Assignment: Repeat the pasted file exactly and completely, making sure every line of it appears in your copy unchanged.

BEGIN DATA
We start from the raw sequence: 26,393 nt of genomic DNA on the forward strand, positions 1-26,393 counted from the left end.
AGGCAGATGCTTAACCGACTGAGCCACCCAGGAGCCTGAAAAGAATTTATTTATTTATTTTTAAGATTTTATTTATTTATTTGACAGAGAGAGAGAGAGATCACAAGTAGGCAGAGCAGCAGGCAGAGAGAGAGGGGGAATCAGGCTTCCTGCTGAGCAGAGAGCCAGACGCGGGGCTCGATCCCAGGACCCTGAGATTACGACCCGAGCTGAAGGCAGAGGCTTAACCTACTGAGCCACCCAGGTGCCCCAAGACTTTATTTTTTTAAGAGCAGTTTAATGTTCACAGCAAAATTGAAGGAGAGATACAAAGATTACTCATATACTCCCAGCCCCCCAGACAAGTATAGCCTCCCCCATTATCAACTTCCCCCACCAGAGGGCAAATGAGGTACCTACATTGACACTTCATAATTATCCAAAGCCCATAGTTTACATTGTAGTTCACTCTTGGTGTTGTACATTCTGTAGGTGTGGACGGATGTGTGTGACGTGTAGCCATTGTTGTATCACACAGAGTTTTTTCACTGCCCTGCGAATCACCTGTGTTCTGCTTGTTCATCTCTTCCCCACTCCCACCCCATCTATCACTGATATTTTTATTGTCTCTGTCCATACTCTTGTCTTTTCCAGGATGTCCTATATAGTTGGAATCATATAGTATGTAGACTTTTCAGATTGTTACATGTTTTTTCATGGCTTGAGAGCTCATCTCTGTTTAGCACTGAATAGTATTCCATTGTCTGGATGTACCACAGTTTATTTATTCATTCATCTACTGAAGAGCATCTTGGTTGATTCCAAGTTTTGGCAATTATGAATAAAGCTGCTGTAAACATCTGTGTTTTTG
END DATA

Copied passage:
We start from the raw sequence: 26,393 nt of genomic DNA on the forward strand, positions 1-26,393 counted from the left end.
AGGCAGATGCTTAACCGACTGAGCCACCCAGGAGCCTGAAAAGAATTTATTTATTTATTTTTAAGATTTTATTTATTTATTTGACAGAGAGAGAGAGAGATCACAAGTAGGCAGAGCAGCAGGCAGAGAGAGAGGGGGAATCAGGCTTCCTGCTGAGCAGAGAGCCAGACGCGGGGCTCGATCCCAGGACCCTGAGATTACGACCCGAGCTGAAGGCAGAGGCTTAACCTACTGAGCCACCCAGGTGCCCCAAGACTTTATTTTTTTAAGAGCAGTTTAATGTTCACAGCAAAATTGAAGGAGAGATACAAAGATTACTCATATACTCCCAGCCCCCCAGACAAGTATAGCCTCCCCCATTATCAACTTCCCCCACCAGAGGGCAAATGAGGTACCTACATTGACACTTCATAATTATCCAAAGCCCATAGTTTACATTGTAGTTCACTCTTGGTGTTGTACATTCTGTAGGTGTGGACGGATGTGTGTGACGTGTAGCCATTGTTGTATCACACAGAGTTTTTTCACTGCCCTGCGAATCACCTGTGTTCTGCTTGTTCATCTCTTCCCCACTCCCACCCCATCTATCACTGATATTTTTATTGTCTCTGTCCATACTCTTGTCTTTTCCAGGATGTCCTATATAGTTGGAATCATATAGTATGTAGACTTTTCAGATTGTTACATGTTTTTTCATGGCTTGAGAGCTCATCTCTGTTTAGCACTGAATAGTATTCCATTGTCTGGATGTACCACAGTTTATTTATTCATTCATCTACTGAAGAGCATCTTGGTTGATTCCAAGTTTTGGCAATTATGAATAAAGCTGCTGTAAACATCTGTGTTTTTG